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Battle v. Master Security Co. LLC

United States District Court, District of Columbia

February 9, 2018

KEITH BATTLE, Plaintiff,
v.
MASTER SECURITY COMPANY, LLC, Defendant.

          MEMORANDUM OPINION

          CHRISTOPHER R. COOPER UNITED STATES DISTRICT JUDGE.

         This matter is before the Court on the defendant's motion to dismiss the plaintiff's second amended complaint. For the reasons that follow, the Court will grant the motion.

         I. Background

         After being terminated from his position as a security guard in January 2015, pro se plaintiff Keith Battle filed suit against his former employer, Master Security Company, LLC. Finding that Battle's initial complaint-which enumerated seven counts without description- did not give Master Security fair notice of the content of his claims, the Court granted him leave to file an amended complaint.

         Battle's second amended complaint (ECF No. 14) provides a paragraph-long explanation of each claim and attaches several exhibits. It alleges as follows:

(1) Wrongful Termination
(2) Retaliation
(3) Equal Pay Act
(4) Deceived and Willfully Obstructed from Competing [sic] Employment
(5) Took Personnel Action Because of Exercise of Complaint and Grievance 2d Am. Compl. at 1.[1]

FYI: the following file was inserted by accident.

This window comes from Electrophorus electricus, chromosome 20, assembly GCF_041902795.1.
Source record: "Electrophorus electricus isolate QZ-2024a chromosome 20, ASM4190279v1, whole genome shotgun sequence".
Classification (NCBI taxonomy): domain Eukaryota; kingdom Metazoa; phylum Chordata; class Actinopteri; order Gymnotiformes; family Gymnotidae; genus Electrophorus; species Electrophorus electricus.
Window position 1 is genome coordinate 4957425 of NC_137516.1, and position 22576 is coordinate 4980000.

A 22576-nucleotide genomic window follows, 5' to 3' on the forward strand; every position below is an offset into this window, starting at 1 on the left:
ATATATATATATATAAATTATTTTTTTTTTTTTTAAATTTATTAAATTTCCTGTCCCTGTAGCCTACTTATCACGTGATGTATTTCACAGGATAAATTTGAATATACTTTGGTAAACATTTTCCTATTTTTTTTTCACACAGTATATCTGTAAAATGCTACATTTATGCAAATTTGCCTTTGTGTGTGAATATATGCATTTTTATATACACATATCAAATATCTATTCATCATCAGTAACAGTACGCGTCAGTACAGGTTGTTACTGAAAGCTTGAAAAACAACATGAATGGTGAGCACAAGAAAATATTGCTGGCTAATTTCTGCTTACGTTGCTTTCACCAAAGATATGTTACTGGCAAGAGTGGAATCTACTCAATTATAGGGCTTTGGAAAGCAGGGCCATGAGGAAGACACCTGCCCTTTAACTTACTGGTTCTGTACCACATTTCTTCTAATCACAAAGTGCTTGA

Master Security has moved to dismiss this case under Federal Rule of Civil Procedure 12(b)(6) on the ground that the second amended complaint fails to state a claim upon which relief can be granted.[2]

         II. Legal Standards

         The Court will grant a motion to dismiss under Federal Rule of Civil Procedure 12(b)(6) if the allegations in the complaint do not “contain sufficient factual matter, accepted as true, to ‘state a claim to relief that is plausible on its face.'” Ashcroft v. Iqbal, 556 U.S. 662, 678 (2009) (quoting Bell Atl. Corp. v. Twombly, 550 U.S. 544, 57 (2007)). A claim is facially plausible if the complaint provides “factual content that allows the court to draw the reasonable inference that the defendant is liable for the misconduct alleged.” Id. While the court “must take all of the factual allegations in the complaint as true, ” legal conclusions “couched as . . . factual allegation[s]” do not warrant the same deference. Id. (citing Twombly, 550 U.S. at 555). Generally, the Court cannot consider matters outside the pleadings in deciding a Rule 12(b)(6) motion, but it may consider “documents attached as exhibits or incorporated by reference in the complaint.” Ward v. District of Columbia Dep't of Youth Rehab. Servs., 768 F.Supp.2d 117, 119 (D.D.C. 2011).

         “A document filed pro se is to be liberally construed . . ., and a pro se complaint, however inartfully pleaded, must be held to less stringent standards than formal pleadings drafted by lawyers.” Erickson v. Pardus, 551 U.S. 89, 94 (2007) (per curiam). Further, a pro se plaintiff's pleadings must be “considered in toto” to determine whether they “set out allegations ...


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